Today’s Veterinary Business Staff
The California Veterinary Medicine Reserve Corps was preparing Oct. 10 to head to areas hit by a series of wildfires that have charred about 100,000 acres and killed at least a dozen people.
The organization’s volunteers, primarily veterinarians, veterinary technicians, hospital staff and students, are dispatched to disaster areas. The unit operates under the California Emergency Medical Services Authority.
“We are monitoring the fires burning throughout the state and are in contact with the state operations center, awaiting deployment directives to provide veterinary care for animals affected or displaced by the fires,” the corps stated on its website.
The California Veterinary Medical Association had no immediate reports of any veterinary hospitals being damaged by fire.
Santa Rosa Veterinary Hospital, in one of the hardest-hit regions, stated on its Facebook page that it was open Oct. 10 and offering limited services.
Also reaching out to clients were:
- Napa Valley Veterinary Hospital: “We are fine as of now but lots of embers and located in a hot spot. Will keep you posted as we get updates.”
- Wine Country Veterinary Hospital: “What a horrible morning for #sonomacounty and #napa. I am open for #emergency pet health care for the next hour or two. My thoughts and prayers are with all of you.”
- Groveway Veterinary Hospital: “Our sister hospitals Alley Cat and California Pet are closed today to allow their staff to care for their family and themselves. We are praying you are safe.”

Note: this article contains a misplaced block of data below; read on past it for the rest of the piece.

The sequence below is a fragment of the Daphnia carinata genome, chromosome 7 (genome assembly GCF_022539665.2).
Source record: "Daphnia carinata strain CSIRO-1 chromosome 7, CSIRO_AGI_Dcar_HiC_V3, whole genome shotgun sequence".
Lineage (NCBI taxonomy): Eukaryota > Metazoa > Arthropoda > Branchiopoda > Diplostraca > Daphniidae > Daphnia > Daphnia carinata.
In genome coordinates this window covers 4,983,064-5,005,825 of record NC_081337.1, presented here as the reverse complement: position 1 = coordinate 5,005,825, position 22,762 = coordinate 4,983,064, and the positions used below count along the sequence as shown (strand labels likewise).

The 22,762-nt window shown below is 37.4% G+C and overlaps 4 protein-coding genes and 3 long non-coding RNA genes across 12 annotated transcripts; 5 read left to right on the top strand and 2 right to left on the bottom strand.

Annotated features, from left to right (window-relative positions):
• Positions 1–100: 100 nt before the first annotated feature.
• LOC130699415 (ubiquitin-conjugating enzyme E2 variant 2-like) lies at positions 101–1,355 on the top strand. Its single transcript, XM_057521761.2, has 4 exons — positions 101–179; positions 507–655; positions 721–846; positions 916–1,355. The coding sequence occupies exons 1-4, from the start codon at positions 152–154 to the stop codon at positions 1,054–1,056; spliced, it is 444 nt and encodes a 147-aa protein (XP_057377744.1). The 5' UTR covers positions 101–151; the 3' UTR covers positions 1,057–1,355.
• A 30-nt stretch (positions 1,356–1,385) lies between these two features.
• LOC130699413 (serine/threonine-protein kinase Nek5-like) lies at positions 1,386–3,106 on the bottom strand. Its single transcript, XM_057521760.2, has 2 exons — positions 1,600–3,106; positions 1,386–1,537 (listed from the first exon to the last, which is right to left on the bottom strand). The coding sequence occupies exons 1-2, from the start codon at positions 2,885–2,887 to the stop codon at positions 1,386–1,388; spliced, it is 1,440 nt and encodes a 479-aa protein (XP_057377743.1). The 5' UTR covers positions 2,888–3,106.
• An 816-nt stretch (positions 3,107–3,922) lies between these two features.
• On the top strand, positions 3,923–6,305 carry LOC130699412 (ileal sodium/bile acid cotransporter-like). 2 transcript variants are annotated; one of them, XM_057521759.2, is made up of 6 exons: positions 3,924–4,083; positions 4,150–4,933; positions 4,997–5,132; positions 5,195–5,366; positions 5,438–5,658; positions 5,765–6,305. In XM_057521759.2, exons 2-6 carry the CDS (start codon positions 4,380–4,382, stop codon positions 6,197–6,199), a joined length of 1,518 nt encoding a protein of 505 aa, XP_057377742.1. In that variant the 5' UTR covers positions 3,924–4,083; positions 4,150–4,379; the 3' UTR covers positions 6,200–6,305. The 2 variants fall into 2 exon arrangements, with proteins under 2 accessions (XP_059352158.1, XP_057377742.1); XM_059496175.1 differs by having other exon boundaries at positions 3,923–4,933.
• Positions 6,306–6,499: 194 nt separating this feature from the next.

Katherine Fertig, DVM, owner of Orange County Equine Veterinary Services, rushed to help Oct. 9 when a major wildfire broke out in Anaheim Hills, California.
“Dr. Kat helped evacuate horses from Peacock Hills Equestrian Center and Orange Park Acres,” according to an account on the practice’s Facebook page. “Anaheim Hills Saddle Club was evacuated as well. All horses from the equestrian center were successfully evacuated to other stables in Orange County, but it unfortunately caught fire and [the] extent of damage is unknown. As the fire got closer the horses were moved to a shopping center parking lot and loaded into trailers there. Huge thank you to everyone who helped in the rescue efforts, including the strangers on the side of the road who ran into Irvine Park to help get horses out of Peacock.”
VCA Animal Hospitals, meanwhile, alerted pet owners that a select number of its locations in Northern California were offering free boarding of small animals affected by a wildfire, “including the Tubbs, Atlas, Cherokee, Lobo and McCourtney fires.”
Evacuated pets are being given free vaccinations, if necessary, and free health assessments.
About 140 of the Los Angeles-based chain’s 800 U.S. and Canadian hospitals are in California.